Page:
Many inexpensive meals can be eaten in fast food restaurants but they do come at a price. These meals are easy and convenient but they are also high in calories, fat and sodium and can contribute to poor health.
Eating healthy does not have to cost more. Staying on a food budget may seem impossible, however, with a little thought and planning it can be done.
Here are some tips to help you prepare low cost, nutritious meals.
• Before grocery shopping create a list and check local food ads online or at the store, and clip coupons.
• Seasonal produce is typically less expensive than non-seasonal and buying foods in bulk can save both time and money.
• You can buy family-sized packages of meat, fish, poultry and vegetables and freeze them for however long you need.
• Convenience foods, like frozen dinners, cost more unless you buy them on sale. So stock up when you can.
• Stock up on important protein-rich foods that stretch your food dollar. These include eggs, peanut butter, canned salmon and tuna, beans and legumes.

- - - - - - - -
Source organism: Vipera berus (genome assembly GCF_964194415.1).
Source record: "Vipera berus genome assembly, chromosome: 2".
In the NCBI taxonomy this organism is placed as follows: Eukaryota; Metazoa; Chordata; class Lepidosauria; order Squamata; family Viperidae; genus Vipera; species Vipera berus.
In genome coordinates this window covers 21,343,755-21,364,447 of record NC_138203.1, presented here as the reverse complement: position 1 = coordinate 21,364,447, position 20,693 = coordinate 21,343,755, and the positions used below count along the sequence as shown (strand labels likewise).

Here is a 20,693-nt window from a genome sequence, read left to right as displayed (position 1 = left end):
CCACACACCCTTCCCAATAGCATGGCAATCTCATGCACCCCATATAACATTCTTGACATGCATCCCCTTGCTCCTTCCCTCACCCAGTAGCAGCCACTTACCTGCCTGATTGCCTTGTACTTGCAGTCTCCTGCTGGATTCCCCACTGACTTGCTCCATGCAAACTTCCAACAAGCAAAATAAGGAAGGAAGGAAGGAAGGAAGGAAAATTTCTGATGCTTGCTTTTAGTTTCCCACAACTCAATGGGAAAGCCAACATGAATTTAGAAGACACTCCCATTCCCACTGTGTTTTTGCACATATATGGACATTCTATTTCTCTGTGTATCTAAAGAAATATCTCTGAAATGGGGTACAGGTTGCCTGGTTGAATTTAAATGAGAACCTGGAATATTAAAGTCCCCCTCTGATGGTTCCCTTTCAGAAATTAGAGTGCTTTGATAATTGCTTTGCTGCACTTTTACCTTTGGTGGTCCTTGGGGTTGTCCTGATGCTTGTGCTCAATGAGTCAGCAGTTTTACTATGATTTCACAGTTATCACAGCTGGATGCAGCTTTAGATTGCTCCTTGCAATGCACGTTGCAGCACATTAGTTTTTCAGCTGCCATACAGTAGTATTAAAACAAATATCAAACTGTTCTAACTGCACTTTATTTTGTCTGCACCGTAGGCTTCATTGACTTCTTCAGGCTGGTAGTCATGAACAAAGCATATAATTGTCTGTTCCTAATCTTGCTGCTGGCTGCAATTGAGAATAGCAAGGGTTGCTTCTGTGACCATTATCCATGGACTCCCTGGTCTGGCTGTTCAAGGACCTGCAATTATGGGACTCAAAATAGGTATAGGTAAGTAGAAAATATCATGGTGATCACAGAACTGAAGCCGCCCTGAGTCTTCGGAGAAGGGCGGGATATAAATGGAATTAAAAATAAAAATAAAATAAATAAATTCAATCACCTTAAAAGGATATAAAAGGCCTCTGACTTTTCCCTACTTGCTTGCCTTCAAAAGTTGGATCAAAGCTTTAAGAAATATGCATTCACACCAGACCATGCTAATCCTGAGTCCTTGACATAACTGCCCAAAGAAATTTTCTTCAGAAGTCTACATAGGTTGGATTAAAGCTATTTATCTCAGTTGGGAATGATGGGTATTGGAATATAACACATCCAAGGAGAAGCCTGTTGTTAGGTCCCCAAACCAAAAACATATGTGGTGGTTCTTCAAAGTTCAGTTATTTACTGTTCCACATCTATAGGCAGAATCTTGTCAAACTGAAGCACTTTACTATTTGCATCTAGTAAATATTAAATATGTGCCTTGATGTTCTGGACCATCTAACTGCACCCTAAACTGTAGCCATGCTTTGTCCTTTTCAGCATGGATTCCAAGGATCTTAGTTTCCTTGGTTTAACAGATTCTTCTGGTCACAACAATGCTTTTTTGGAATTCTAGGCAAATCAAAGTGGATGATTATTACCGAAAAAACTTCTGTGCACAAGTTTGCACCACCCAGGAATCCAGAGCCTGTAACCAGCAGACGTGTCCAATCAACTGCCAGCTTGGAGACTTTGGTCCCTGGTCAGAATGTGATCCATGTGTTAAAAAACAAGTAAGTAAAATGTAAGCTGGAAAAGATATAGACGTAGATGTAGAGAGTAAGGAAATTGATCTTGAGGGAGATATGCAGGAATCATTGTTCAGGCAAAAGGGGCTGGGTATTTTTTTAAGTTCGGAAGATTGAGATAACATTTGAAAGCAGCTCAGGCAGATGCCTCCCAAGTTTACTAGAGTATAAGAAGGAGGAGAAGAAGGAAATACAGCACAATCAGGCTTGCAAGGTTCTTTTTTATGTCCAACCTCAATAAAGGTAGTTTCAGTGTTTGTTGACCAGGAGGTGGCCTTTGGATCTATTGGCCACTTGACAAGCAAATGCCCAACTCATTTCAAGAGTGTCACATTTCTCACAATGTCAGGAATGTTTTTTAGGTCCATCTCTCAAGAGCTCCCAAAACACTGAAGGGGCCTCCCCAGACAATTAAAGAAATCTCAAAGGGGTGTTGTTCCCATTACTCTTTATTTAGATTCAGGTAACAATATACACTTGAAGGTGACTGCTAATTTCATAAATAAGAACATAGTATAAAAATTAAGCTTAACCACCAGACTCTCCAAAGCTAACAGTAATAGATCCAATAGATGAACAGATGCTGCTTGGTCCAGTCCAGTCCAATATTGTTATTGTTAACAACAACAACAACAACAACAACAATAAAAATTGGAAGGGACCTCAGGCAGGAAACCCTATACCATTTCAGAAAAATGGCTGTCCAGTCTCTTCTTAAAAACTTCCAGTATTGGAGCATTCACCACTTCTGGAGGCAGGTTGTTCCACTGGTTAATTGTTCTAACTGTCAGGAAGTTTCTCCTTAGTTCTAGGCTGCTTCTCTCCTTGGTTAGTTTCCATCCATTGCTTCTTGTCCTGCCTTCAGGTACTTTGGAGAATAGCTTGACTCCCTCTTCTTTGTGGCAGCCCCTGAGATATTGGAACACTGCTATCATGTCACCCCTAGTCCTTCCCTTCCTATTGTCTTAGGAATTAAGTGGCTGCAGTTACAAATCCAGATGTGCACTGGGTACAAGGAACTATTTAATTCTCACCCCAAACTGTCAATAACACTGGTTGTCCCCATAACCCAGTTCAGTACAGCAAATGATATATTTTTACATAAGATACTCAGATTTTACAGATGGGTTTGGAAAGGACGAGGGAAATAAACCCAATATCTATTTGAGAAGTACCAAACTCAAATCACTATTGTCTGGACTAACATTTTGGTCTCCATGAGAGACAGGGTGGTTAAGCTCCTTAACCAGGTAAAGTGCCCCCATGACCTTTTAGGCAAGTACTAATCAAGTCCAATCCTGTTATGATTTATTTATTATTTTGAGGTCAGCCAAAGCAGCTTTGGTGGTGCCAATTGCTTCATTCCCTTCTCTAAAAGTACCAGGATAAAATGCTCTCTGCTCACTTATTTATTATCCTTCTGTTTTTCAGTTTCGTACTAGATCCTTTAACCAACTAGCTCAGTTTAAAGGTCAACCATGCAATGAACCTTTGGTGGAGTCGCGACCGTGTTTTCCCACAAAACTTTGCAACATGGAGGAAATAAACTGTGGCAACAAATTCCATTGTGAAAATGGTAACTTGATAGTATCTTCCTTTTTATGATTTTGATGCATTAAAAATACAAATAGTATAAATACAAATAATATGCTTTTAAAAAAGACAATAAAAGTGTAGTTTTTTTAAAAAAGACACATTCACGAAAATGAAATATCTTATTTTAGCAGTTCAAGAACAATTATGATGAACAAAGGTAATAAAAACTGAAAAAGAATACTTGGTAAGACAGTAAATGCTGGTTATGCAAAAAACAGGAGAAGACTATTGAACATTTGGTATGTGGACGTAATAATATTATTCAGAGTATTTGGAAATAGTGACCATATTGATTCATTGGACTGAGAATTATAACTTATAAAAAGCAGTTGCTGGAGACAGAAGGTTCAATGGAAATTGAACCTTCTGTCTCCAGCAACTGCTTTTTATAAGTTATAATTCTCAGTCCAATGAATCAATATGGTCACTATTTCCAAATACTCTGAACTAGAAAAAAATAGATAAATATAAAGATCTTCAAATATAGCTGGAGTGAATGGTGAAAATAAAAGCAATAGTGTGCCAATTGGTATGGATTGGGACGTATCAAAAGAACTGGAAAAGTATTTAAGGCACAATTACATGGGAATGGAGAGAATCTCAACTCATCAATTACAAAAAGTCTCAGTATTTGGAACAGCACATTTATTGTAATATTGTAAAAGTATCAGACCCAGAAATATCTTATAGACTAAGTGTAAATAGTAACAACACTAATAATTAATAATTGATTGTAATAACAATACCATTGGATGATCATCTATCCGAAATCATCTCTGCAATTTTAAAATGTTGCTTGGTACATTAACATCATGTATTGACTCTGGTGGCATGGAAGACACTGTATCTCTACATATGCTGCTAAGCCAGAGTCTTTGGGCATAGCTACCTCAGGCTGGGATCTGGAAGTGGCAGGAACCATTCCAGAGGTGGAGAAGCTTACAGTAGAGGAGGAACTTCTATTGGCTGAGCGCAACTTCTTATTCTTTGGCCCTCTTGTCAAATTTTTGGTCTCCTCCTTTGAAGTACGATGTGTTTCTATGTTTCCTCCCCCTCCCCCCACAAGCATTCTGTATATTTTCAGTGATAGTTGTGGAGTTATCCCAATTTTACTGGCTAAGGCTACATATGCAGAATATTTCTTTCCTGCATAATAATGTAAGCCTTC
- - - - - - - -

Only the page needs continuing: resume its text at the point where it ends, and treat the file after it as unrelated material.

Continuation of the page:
• Turkey chili or a hearty bean soup can be prepared on a weekend and eaten during the week.
• Adding a slice of whole grain bread or salad can complete any meal and add an important healthy component.
• Casseroles that include canned salmon or tuna and vegetables can also be nutritious and will feed more for less.
• Eggs or vegetable frittatas can be served for dinner and stir fry meals can be prepared with less chicken, beef or pork when served with vegetables and brown rice.
• Snack foods can also add to the cost of your food bill. Making your own hummus from no-salt-added garbanzo beans, eaten with cut up carrots or celery, or peanut butter crackers can keep costs down.
Eating healthy requires you to make good food choices and develop useful shopping and planning skills. It doesn’t have to mean that it costs more to do so.
For more information, visit www.choosemyplate.gov
Fran Burke, MS, RD, is an Advanced Practice Clinical Dietitian in the Preventive Cardiovascular Program at the Hospital of the University of Pennsylvania. Since 1994 she has specialized in the nutritional management and treatment of lipid disorders in the Preventive Cardiology Program at HUP.